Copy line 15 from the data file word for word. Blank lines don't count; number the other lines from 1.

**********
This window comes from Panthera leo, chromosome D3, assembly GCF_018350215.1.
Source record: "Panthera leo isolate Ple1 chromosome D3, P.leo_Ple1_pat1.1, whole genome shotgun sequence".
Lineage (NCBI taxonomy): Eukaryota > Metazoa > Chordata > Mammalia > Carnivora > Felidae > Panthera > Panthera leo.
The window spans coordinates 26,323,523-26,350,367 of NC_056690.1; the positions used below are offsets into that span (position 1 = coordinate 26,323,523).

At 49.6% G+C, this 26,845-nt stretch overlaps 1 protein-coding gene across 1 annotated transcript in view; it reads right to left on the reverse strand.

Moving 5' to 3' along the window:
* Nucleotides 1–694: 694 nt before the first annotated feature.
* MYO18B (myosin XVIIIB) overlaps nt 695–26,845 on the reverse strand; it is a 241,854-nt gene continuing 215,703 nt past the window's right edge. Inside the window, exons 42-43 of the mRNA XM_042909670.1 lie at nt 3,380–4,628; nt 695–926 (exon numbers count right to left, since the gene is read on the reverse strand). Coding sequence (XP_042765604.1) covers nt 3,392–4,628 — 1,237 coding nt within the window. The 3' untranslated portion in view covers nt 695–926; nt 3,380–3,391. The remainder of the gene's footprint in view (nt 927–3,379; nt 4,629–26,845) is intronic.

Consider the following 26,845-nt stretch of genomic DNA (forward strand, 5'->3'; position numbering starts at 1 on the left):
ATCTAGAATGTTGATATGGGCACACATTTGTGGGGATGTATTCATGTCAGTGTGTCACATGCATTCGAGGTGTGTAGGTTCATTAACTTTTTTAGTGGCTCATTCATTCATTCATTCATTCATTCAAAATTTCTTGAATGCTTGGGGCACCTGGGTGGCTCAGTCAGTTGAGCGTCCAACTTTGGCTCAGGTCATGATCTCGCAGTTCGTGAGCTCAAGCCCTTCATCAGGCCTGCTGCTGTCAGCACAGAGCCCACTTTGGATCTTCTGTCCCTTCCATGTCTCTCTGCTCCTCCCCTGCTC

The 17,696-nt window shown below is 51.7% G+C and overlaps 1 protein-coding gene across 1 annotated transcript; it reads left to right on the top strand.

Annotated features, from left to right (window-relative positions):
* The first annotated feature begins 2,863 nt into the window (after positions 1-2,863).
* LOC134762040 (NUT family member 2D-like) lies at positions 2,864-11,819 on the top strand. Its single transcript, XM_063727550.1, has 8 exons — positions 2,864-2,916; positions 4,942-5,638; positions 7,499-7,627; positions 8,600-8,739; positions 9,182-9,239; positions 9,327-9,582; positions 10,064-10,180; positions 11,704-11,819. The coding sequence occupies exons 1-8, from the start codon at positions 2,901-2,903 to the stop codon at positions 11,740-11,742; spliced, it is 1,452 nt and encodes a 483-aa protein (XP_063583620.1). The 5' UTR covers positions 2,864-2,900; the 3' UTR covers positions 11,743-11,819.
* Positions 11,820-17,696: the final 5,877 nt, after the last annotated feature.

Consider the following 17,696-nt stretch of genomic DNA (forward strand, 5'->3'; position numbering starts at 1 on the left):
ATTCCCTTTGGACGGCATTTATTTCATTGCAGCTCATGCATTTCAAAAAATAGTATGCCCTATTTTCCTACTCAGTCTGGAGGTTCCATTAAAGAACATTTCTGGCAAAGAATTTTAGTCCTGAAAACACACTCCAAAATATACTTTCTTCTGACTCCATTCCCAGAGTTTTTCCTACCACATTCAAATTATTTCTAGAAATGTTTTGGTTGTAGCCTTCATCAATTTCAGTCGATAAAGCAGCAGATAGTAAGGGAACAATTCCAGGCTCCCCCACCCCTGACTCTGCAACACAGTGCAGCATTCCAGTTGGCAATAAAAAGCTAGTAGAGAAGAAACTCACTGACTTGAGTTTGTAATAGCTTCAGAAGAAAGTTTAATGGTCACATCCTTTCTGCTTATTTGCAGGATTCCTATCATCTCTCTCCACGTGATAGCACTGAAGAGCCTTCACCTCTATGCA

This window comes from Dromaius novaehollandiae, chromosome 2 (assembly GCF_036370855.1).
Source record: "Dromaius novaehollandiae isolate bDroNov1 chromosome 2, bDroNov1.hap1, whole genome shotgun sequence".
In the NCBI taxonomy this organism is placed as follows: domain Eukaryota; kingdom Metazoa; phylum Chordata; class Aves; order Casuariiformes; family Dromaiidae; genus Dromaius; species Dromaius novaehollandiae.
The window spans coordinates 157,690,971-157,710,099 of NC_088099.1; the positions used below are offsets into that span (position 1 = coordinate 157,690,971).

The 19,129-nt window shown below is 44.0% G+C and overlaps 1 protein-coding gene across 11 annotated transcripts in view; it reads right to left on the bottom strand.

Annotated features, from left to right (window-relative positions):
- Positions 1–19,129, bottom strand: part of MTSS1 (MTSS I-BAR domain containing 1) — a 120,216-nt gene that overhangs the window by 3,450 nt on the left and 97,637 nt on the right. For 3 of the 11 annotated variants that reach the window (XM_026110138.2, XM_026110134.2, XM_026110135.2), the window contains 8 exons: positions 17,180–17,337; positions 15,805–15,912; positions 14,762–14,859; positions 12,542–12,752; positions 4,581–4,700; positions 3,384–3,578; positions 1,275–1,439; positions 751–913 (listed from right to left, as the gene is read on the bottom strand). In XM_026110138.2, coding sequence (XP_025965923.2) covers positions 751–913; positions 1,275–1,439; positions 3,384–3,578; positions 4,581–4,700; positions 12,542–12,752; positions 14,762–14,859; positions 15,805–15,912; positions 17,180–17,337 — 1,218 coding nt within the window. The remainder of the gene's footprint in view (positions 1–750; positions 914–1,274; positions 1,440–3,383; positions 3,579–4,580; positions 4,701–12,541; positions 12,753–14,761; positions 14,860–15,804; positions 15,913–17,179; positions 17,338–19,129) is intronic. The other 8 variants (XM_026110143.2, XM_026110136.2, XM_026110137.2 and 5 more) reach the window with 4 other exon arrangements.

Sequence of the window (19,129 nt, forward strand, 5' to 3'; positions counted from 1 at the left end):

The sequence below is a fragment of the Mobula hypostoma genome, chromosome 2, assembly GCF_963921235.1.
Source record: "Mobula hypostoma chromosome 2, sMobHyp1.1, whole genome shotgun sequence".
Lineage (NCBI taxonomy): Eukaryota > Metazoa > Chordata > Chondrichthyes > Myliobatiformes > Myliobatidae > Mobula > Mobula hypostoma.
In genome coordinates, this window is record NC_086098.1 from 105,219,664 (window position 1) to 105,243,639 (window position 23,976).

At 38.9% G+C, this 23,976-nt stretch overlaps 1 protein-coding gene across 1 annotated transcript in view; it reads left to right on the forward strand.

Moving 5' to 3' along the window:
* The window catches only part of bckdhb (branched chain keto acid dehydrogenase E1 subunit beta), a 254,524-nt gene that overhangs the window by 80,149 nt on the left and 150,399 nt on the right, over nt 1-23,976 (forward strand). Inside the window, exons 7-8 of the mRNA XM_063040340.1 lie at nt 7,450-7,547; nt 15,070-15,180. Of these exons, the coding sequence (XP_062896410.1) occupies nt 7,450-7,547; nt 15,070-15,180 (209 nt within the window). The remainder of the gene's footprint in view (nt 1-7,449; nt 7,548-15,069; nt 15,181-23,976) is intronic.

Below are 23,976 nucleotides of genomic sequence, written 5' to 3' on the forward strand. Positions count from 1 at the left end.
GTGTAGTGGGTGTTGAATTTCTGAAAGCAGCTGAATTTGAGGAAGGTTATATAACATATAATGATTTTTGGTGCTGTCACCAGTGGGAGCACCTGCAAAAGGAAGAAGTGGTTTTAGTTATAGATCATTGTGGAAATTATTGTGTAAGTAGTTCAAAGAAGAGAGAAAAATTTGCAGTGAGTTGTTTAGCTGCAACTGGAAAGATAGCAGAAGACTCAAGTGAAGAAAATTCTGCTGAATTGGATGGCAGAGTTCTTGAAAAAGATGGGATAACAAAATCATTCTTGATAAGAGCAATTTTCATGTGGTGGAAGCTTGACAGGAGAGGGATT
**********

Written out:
* Positions 11,820-17,696: the final 5,877 nt, after the last annotated feature.